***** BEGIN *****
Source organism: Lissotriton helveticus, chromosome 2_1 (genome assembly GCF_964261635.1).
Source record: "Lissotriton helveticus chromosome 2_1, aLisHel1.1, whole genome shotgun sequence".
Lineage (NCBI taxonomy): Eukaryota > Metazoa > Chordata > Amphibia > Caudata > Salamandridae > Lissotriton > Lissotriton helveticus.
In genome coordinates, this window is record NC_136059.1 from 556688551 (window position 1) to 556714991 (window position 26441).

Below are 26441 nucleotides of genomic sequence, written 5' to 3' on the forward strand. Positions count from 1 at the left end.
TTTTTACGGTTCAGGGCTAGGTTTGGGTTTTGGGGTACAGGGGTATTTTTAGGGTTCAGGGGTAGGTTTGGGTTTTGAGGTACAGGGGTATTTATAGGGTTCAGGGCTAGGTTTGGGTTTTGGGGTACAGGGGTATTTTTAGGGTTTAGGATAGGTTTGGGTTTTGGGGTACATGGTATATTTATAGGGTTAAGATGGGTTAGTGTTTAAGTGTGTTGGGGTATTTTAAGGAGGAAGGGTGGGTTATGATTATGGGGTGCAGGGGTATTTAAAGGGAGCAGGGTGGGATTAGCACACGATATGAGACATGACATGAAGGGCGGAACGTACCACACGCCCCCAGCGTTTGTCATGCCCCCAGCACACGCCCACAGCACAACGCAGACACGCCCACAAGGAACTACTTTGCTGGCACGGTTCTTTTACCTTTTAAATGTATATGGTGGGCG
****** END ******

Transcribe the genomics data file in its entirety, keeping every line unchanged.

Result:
Source organism: Lissotriton helveticus, chromosome 2_1 (genome assembly GCF_964261635.1).
Source record: "Lissotriton helveticus chromosome 2_1, aLisHel1.1, whole genome shotgun sequence".
Lineage (NCBI taxonomy): Eukaryota > Metazoa > Chordata > Amphibia > Caudata > Salamandridae > Lissotriton > Lissotriton helveticus.
In genome coordinates, this window is record NC_136059.1 from 556688551 (window position 1) to 556714991 (window position 26441).

Below are 26441 nucleotides of genomic sequence, written 5' to 3' on the forward strand. Positions count from 1 at the left end.
TTTTTACGGTTCAGGGCTAGGTTTGGGTTTTGGGGTACAGGGGTATTTTTAGGGTTCAGGGGTAGGTTTGGGTTTTGAGGTACAGGGGTATTTATAGGGTTCAGGGCTAGGTTTGGGTTTTGGGGTACAGGGGTATTTTTAGGGTTTAGGATAGGTTTGGGTTTTGGGGTACATGGTATATTTATAGGGTTAAGATGGGTTAGTGTTTAAGTGTGTTGGGGTATTTTAAGGAGGAAGGGTGGGTTATGATTATGGGGTGCAGGGGTATTTAAAGGGAGCAGGGTGGGATTAGCACACGATATGAGACATGACATGAAGGGCGGAACGTACCACACGCCCCCAGCGTTTGTCATGCCCCCAGCACACGCCCACAGCACAACGCAGACACGCCCACAAGGAACTACTTTGCTGGCACGGTTCTTTTACCTTTTAAATGTATATGGTGGGCG